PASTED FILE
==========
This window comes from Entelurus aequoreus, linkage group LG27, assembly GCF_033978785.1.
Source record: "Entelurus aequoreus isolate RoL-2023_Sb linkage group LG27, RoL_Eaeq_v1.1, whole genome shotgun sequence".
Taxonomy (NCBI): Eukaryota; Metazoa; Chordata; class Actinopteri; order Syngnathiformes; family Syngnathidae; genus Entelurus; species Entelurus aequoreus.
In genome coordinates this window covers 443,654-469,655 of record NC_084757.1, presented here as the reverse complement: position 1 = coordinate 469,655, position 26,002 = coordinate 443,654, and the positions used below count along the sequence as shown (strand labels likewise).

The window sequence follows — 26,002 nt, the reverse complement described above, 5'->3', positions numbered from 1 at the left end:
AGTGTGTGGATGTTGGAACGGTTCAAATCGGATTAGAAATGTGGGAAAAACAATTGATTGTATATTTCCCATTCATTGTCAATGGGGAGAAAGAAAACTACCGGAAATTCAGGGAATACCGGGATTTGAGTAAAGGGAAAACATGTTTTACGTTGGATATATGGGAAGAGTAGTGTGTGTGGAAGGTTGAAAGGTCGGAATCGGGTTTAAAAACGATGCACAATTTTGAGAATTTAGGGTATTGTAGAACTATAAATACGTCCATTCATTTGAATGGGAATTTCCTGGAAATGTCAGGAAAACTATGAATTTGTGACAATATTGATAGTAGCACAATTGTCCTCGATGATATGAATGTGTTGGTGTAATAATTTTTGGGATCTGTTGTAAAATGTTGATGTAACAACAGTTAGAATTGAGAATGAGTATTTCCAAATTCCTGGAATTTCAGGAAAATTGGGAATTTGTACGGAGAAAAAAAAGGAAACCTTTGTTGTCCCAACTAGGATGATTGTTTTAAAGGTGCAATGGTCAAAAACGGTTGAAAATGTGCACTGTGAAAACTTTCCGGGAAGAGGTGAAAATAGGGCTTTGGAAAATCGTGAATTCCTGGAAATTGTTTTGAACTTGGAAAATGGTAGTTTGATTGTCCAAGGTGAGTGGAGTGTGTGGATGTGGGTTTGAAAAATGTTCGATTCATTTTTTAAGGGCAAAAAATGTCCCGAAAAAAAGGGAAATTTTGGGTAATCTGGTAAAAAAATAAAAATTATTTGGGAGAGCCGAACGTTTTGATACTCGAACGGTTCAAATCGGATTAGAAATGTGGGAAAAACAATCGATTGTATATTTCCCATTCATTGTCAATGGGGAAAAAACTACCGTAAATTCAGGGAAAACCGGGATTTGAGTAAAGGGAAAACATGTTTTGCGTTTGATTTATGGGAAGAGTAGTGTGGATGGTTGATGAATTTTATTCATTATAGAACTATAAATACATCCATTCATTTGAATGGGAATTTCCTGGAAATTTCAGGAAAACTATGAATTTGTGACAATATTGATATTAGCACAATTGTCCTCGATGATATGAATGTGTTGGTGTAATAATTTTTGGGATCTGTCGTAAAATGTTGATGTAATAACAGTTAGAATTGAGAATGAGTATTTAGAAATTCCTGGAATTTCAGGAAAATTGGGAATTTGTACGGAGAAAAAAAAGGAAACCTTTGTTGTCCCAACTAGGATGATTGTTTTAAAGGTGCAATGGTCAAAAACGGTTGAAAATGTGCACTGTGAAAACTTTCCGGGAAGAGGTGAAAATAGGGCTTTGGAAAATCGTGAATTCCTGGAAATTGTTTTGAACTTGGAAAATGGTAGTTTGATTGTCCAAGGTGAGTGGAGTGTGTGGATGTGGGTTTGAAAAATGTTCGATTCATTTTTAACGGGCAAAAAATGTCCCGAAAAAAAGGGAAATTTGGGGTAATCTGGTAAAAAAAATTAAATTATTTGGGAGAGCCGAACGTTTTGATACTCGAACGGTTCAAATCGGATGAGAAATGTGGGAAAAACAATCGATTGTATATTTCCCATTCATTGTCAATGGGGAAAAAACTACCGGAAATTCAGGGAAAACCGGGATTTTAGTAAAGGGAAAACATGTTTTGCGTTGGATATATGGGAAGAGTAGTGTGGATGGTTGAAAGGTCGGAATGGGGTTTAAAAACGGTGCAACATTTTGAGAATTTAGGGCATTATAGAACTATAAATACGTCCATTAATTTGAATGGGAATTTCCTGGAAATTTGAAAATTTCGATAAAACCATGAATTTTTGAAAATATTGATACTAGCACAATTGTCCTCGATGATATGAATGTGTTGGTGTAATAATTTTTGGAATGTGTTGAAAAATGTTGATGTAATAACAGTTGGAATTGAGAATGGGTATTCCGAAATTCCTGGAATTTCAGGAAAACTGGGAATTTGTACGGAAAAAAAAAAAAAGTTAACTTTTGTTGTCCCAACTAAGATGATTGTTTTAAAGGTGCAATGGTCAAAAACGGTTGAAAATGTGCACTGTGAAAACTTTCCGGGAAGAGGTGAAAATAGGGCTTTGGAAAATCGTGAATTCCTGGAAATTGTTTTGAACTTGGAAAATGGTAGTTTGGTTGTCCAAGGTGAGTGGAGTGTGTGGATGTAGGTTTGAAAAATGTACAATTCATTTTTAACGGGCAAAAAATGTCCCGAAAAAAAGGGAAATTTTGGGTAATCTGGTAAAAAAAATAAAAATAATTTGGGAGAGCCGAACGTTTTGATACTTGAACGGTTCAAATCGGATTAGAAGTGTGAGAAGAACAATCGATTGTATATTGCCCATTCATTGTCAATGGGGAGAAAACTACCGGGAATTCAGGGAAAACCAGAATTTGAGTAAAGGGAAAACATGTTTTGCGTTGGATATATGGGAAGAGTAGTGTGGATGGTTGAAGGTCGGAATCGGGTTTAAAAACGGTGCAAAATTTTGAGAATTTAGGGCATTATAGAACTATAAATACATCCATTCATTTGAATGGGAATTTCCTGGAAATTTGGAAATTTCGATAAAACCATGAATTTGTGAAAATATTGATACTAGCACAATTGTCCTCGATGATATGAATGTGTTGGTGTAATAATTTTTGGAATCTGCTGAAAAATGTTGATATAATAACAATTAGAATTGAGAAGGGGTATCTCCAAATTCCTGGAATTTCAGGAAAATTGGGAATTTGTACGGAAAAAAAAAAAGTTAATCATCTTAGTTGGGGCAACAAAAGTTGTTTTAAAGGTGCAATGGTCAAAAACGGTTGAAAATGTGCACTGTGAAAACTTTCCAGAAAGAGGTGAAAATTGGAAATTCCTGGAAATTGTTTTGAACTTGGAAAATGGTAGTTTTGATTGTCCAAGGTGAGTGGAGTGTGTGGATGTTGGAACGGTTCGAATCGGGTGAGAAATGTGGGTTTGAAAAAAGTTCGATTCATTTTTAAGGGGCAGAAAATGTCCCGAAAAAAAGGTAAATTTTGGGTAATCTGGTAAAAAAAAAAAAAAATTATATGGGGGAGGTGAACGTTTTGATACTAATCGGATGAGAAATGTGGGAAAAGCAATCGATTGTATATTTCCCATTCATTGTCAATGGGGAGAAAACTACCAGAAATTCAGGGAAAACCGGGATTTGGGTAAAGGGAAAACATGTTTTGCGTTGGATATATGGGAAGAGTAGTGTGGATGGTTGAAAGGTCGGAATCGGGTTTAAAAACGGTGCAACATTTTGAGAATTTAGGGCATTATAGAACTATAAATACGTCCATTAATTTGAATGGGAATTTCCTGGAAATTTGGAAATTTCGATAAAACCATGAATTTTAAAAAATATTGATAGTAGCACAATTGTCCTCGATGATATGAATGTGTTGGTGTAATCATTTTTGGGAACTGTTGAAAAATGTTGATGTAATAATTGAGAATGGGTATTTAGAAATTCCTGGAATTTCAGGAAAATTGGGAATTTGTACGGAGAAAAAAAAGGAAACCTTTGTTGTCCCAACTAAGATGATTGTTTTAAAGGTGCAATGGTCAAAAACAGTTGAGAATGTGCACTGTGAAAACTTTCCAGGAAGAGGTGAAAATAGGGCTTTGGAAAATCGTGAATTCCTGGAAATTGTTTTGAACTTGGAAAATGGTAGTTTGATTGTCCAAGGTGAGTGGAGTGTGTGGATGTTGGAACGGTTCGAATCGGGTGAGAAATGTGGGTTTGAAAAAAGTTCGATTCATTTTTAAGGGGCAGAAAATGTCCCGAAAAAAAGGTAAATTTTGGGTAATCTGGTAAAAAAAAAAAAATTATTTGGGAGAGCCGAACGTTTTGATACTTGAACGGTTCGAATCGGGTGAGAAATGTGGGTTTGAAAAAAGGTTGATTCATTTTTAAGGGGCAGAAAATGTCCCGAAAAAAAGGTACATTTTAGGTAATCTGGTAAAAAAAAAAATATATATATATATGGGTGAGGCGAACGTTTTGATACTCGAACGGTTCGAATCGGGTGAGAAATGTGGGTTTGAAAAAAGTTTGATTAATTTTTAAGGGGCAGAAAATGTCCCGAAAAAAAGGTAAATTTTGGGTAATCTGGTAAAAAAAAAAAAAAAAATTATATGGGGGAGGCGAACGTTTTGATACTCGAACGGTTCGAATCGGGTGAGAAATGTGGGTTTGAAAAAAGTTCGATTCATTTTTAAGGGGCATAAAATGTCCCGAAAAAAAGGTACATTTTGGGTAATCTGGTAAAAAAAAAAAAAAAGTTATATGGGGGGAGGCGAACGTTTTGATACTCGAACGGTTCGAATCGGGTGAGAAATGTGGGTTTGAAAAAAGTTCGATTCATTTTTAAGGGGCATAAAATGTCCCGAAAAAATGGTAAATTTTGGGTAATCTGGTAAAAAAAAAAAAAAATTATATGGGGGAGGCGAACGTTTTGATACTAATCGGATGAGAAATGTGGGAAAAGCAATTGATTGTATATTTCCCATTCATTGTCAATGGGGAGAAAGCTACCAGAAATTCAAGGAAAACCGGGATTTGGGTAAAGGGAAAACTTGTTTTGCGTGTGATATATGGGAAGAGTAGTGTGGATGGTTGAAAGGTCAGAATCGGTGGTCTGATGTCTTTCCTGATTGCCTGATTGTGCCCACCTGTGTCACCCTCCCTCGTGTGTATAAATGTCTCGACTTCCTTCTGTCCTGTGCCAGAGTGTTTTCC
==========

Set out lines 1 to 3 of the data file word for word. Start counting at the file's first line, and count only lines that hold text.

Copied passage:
This window comes from Entelurus aequoreus, linkage group LG27, assembly GCF_033978785.1.
Source record: "Entelurus aequoreus isolate RoL-2023_Sb linkage group LG27, RoL_Eaeq_v1.1, whole genome shotgun sequence".
Taxonomy (NCBI): Eukaryota; Metazoa; Chordata; class Actinopteri; order Syngnathiformes; family Syngnathidae; genus Entelurus; species Entelurus aequoreus.